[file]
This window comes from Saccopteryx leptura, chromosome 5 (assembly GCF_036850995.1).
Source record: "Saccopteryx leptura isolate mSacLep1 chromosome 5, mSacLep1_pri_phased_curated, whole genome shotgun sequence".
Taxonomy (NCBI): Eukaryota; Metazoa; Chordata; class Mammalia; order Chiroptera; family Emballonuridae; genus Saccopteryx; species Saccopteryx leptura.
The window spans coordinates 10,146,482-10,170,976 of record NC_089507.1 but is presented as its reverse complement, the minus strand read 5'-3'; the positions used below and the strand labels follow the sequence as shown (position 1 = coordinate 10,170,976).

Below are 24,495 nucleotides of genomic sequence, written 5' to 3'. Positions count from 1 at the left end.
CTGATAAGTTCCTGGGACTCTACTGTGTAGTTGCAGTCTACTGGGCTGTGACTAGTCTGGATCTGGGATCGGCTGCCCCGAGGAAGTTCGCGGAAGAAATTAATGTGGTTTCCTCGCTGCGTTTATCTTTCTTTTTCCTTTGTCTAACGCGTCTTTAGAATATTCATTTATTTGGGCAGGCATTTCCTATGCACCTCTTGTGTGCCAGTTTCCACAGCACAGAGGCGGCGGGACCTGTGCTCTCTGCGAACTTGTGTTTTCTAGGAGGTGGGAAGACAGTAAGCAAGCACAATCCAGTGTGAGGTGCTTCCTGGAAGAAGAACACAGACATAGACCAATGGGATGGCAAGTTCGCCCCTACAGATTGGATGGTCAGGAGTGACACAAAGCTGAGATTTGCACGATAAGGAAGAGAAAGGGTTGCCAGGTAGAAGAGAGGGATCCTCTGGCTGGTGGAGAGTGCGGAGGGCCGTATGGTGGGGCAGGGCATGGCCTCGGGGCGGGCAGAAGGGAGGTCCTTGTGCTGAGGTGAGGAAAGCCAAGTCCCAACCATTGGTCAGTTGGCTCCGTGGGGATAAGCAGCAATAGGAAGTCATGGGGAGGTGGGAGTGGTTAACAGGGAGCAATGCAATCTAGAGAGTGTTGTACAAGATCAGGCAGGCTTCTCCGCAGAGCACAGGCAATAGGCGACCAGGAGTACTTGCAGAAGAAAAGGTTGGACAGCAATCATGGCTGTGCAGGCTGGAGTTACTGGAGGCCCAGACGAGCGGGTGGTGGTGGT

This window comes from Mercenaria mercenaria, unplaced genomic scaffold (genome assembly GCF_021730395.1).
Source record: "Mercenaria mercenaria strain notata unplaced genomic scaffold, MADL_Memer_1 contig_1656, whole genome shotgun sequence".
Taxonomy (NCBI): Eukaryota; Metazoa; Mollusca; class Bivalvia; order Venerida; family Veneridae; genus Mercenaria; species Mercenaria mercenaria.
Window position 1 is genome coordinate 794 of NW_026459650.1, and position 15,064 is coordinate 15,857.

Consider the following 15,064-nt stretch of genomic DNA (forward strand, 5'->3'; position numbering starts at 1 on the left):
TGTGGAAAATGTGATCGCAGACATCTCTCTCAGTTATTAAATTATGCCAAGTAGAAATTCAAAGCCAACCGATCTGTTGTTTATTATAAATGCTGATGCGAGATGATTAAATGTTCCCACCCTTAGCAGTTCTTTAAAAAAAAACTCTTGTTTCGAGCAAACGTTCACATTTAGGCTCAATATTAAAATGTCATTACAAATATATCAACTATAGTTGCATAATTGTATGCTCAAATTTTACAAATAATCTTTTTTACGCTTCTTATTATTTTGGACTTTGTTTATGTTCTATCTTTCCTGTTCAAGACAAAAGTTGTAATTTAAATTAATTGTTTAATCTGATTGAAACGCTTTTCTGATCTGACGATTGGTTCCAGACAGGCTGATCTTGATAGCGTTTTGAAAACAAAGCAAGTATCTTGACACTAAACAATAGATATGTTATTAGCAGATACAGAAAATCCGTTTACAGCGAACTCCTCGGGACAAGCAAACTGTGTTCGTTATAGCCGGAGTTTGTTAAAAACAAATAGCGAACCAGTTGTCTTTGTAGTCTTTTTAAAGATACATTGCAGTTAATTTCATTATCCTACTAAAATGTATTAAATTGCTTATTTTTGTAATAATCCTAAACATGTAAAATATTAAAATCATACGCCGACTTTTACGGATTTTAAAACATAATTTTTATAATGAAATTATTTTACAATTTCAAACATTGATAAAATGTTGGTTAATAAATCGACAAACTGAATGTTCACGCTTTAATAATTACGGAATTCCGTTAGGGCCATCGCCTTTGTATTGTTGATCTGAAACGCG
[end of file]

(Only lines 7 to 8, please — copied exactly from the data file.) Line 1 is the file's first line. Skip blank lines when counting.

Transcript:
This window comes from Mercenaria mercenaria, unplaced genomic scaffold (genome assembly GCF_021730395.1).
Source record: "Mercenaria mercenaria strain notata unplaced genomic scaffold, MADL_Memer_1 contig_1656, whole genome shotgun sequence".